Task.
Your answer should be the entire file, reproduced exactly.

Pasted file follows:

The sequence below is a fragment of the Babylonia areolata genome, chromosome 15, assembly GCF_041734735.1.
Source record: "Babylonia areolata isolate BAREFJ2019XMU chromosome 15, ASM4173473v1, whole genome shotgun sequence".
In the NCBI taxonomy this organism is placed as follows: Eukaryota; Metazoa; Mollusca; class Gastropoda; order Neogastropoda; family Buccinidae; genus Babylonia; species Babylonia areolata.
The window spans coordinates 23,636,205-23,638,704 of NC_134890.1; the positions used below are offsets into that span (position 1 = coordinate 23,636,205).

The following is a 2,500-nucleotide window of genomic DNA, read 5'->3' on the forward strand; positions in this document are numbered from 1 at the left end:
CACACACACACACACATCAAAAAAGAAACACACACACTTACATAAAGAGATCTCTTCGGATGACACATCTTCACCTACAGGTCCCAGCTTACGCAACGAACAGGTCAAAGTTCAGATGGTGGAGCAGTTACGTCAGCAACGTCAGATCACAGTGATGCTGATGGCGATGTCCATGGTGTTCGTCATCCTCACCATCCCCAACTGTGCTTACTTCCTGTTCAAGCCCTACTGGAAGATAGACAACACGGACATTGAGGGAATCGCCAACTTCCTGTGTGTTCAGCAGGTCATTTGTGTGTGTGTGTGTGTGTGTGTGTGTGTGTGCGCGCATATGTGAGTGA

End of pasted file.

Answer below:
The sequence below is a fragment of the Babylonia areolata genome, chromosome 15, assembly GCF_041734735.1.
Source record: "Babylonia areolata isolate BAREFJ2019XMU chromosome 15, ASM4173473v1, whole genome shotgun sequence".
In the NCBI taxonomy this organism is placed as follows: Eukaryota; Metazoa; Mollusca; class Gastropoda; order Neogastropoda; family Buccinidae; genus Babylonia; species Babylonia areolata.
The window spans coordinates 23,636,205-23,638,704 of NC_134890.1; the positions used below are offsets into that span (position 1 = coordinate 23,636,205).

The following is a 2,500-nucleotide window of genomic DNA, read 5'->3' on the forward strand; positions in this document are numbered from 1 at the left end:
CACACACACACACACATCAAAAAAGAAACACACACACTTACATAAAGAGATCTCTTCGGATGACACATCTTCACCTACAGGTCCCAGCTTACGCAACGAACAGGTCAAAGTTCAGATGGTGGAGCAGTTACGTCAGCAACGTCAGATCACAGTGATGCTGATGGCGATGTCCATGGTGTTCGTCATCCTCACCATCCCCAACTGTGCTTACTTCCTGTTCAAGCCCTACTGGAAGATAGACAACACGGACATTGAGGGAATCGCCAACTTCCTGTGTGTTCAGCAGGTCATTTGTGTGTGTGTGTGTGTGTGTGTGTGTGTGTGCGCGCATATGTGAGTGA